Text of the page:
How To Care For Stone Floors

When it comes to updating a facility’s interior, architects, building owners, and others responsible for specifying building materials are increasingly pulling up carpet and synthetic flooring and replacing it with natural stone flooring such as marble, granite, limestone, slate, terrazzo and terra cotta. Often forgotten about until the product is installed, however, is how the new flooring will be cared for, and if the upgrade will impact cleaning and maintenance budgets.

What happens is, facilities will pull out resilient flooring and replace it with a stone floor, completely ignoring the cleaning staff’s budget and the manpower to maintain the new floor. This leaves the cleaning staff in a jam because caring for a stone floor differs greatly from other types of hard surface floors.

“Facility cleaning managers and owners need to be on the same page as far as what product, equipment and amount of labor is needed to maintain stone floors,” says Teresa Farmer, e-commerce, product and education coordinator at Kelsan, a jan/san distributor based in Knoxville, Tennessee. “In order to meet the expectations of the owners, the facility cleaning manager needs to communicate what is doable.”

When it comes to stone floor care, there are upfront costs building owners should take into consideration. Stone floor care requires an initial investment of a floor machine, diamond pads and stone-specific chemicals. These costs are recouped relatively quickly, however, when considering there is less often a need for floor chemicals, strippers and finishes that traditional flooring requires.

“Anytime you can eliminate the stripping and the finishing and burnishing cycle, you’re going to reduce your cost from 50 to 65 percent over a strip and finish and burnish floor covering,” says Bill Griffin, president of Cleaning Consultant Services, Inc., Seattle. “It’s a major savings, so that’s why these stores and facilities are pulling out the VCT tiles and other kinds of surfaces and putting in stone or polished concrete. Because none of those require floor finish on them. They are all floors where you are maintaining the floor surface itself without a protective or sacrificial coating.”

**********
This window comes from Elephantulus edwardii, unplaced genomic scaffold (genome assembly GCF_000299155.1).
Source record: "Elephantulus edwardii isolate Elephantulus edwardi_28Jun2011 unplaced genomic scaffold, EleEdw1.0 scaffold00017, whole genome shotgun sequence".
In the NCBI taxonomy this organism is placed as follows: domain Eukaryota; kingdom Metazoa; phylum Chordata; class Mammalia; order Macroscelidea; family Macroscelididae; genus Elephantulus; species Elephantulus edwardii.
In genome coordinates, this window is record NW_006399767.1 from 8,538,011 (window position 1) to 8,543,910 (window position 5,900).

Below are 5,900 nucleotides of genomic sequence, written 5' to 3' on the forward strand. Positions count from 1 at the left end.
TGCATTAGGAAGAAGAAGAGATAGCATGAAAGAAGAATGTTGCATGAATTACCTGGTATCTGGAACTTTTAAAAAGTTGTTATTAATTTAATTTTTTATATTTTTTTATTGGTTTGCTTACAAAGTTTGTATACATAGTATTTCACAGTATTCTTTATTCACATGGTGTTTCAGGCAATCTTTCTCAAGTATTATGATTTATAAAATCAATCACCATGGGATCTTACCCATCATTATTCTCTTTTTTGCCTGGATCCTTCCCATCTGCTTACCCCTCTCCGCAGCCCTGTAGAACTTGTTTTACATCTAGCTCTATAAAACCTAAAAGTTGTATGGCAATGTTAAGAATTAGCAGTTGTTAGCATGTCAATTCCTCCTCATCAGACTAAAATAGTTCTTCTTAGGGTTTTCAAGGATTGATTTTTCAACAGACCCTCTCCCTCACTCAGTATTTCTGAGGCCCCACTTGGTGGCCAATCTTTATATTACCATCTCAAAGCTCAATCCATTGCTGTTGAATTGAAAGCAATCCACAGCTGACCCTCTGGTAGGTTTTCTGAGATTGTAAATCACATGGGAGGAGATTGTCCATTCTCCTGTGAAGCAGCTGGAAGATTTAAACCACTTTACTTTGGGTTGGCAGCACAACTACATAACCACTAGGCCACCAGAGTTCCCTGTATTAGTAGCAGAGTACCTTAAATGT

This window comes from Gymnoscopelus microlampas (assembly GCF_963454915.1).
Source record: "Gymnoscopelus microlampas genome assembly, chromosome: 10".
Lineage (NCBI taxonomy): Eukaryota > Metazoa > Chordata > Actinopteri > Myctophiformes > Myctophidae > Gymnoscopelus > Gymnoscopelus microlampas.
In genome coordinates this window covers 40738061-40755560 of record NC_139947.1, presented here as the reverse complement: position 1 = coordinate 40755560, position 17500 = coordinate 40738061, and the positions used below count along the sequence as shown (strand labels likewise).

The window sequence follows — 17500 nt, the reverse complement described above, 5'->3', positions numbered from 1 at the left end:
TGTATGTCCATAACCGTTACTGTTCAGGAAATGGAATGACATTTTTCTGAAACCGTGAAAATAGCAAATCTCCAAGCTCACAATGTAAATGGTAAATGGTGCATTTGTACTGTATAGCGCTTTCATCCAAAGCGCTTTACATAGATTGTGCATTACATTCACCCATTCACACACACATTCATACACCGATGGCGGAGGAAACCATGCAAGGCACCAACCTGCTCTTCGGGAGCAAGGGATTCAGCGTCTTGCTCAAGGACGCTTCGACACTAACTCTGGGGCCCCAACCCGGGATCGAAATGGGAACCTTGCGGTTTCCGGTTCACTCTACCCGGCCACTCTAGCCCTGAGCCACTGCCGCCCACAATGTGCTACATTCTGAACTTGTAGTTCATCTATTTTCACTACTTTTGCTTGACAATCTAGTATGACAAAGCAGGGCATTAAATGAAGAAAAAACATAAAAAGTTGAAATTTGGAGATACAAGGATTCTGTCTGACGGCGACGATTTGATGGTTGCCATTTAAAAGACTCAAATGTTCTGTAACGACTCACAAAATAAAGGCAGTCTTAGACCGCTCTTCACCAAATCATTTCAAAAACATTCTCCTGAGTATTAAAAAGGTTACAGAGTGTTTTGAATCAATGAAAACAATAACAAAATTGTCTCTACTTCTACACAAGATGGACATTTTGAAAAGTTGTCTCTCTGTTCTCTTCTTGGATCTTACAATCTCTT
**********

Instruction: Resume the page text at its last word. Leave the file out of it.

If cleaning personnel aren’t properly trained on how to care for the new stone flooring, however, it could backfire.

“You don’t just take a floor man and make him a marble man. There are differences,” says John Poole, a consultant with the American Institute of Cleaning Science in Atlanta. “And that’s what people try to do, they try to put a round peg in a square hole. You need to send people to school so they can learn. Invest in them, pay them the money, and then they have ownership. The equipment is also different. Some equipment is weighted, so you need to make certain you have the right amount of weight. Staff needs to understand the floor type so they know the maintenance that is required on it.”

With more facilities installing stone flooring, industry consultants say there is a huge need for cleaning personnel to learn how to properly care for these flooring types.

“Training is definitely an important part of the process in switching over,” says Griffin. “If you don’t train your people properly on what they’re supposed to do, you’re not going to get the longevity, the life or the desired appearance of the floor.”

Stone floors are huge investments. When such floors are damaged by improper cleaning, the restoration costs can break a facility manager’s budget. Therefore, it is essential for managers to train their employees on how to maintain this unique type of flooring.

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Tips To Maintaining Stone Floors